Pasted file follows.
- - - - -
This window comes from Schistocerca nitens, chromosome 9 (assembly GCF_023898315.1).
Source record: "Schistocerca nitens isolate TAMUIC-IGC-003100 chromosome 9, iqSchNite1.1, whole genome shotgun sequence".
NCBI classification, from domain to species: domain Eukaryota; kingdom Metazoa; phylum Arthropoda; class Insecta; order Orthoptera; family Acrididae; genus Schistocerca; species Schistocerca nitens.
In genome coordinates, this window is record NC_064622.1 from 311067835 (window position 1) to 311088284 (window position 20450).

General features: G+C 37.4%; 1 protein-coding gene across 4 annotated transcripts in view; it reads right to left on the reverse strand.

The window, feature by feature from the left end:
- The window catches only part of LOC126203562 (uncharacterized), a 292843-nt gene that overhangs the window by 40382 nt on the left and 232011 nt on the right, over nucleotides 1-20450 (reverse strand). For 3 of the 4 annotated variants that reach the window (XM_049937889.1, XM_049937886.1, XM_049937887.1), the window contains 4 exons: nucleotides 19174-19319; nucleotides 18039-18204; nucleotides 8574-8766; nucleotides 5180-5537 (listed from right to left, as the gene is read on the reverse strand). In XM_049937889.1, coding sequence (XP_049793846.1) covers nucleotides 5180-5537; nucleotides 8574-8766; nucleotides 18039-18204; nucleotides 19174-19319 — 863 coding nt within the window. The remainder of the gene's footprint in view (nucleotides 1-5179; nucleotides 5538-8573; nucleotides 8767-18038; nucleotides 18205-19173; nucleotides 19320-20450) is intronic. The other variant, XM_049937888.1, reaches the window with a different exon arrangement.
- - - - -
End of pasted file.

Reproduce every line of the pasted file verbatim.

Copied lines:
This window comes from Schistocerca nitens, chromosome 9 (assembly GCF_023898315.1).
Source record: "Schistocerca nitens isolate TAMUIC-IGC-003100 chromosome 9, iqSchNite1.1, whole genome shotgun sequence".
NCBI classification, from domain to species: domain Eukaryota; kingdom Metazoa; phylum Arthropoda; class Insecta; order Orthoptera; family Acrididae; genus Schistocerca; species Schistocerca nitens.
In genome coordinates, this window is record NC_064622.1 from 311067835 (window position 1) to 311088284 (window position 20450).

General features: G+C 37.4%; 1 protein-coding gene across 4 annotated transcripts in view; it reads right to left on the reverse strand.

The window, feature by feature from the left end:
- The window catches only part of LOC126203562 (uncharacterized), a 292843-nt gene that overhangs the window by 40382 nt on the left and 232011 nt on the right, over nucleotides 1-20450 (reverse strand). For 3 of the 4 annotated variants that reach the window (XM_049937889.1, XM_049937886.1, XM_049937887.1), the window contains 4 exons: nucleotides 19174-19319; nucleotides 18039-18204; nucleotides 8574-8766; nucleotides 5180-5537 (listed from right to left, as the gene is read on the reverse strand). In XM_049937889.1, coding sequence (XP_049793846.1) covers nucleotides 5180-5537; nucleotides 8574-8766; nucleotides 18039-18204; nucleotides 19174-19319 — 863 coding nt within the window. The remainder of the gene's footprint in view (nucleotides 1-5179; nucleotides 5538-8573; nucleotides 8767-18038; nucleotides 18205-19173; nucleotides 19320-20450) is intronic. The other variant, XM_049937888.1, reaches the window with a different exon arrangement.